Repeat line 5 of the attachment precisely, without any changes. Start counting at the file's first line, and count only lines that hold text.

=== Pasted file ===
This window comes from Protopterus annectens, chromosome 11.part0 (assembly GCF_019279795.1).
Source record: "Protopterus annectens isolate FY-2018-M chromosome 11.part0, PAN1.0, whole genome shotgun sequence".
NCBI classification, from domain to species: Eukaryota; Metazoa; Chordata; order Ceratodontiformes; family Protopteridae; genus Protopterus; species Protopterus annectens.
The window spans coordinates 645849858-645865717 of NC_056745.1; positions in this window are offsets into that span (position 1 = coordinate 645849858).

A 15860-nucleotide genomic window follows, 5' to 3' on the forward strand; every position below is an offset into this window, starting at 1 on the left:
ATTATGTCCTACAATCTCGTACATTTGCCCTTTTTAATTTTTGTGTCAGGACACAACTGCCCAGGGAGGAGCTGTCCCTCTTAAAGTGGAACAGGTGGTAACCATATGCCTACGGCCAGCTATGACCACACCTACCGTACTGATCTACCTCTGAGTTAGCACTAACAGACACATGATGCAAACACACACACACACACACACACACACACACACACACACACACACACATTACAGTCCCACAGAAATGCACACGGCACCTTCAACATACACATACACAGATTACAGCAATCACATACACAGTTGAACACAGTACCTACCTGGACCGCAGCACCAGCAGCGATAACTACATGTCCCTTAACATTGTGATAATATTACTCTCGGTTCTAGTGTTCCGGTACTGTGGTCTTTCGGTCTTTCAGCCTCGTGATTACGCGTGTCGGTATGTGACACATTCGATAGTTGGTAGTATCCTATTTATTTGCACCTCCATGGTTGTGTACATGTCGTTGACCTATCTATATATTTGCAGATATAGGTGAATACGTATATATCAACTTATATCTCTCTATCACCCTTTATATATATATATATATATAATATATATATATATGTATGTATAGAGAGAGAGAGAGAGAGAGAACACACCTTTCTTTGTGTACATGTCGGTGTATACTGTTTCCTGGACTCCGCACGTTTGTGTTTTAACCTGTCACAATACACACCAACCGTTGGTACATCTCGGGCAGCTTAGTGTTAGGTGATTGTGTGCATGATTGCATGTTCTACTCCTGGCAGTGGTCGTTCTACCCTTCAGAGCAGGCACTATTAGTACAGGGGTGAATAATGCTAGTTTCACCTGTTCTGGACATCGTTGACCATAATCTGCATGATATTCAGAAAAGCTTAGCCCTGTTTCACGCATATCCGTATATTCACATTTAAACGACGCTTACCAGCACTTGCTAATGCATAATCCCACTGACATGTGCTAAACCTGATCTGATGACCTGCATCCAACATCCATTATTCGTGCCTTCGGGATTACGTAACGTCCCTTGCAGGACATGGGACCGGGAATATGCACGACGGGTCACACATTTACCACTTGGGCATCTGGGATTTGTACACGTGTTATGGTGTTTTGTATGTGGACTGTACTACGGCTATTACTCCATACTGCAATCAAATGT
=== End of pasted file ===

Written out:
A 15860-nucleotide genomic window follows, 5' to 3' on the forward strand; every position below is an offset into this window, starting at 1 on the left: